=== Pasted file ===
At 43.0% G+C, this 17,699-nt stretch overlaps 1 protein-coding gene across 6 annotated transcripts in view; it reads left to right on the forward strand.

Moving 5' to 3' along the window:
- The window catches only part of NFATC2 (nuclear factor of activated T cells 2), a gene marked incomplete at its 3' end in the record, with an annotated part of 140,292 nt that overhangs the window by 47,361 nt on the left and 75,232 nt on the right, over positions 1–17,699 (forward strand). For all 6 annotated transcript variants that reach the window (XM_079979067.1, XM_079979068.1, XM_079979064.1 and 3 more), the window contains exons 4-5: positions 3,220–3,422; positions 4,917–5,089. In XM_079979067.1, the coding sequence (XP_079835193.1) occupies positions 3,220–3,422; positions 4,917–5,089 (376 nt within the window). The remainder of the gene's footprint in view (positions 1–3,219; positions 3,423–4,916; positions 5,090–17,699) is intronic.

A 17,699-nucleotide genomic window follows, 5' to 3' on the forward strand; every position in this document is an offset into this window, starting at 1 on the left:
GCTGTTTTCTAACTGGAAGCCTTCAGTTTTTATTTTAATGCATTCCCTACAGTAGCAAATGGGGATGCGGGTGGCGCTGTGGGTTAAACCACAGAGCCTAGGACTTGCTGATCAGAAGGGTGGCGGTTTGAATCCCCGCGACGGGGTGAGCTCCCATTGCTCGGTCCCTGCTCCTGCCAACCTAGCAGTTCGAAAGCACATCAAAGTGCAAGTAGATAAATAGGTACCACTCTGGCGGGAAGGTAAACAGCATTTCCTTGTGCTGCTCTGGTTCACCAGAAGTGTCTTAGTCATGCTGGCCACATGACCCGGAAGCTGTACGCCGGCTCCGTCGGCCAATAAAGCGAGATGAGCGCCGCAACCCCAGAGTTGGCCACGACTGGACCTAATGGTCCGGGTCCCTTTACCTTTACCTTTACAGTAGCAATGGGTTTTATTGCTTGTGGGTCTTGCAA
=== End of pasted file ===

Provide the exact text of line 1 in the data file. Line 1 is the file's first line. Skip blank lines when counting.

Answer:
At 43.0% G+C, this 17,699-nt stretch overlaps 1 protein-coding gene across 6 annotated transcripts in view; it reads left to right on the forward strand.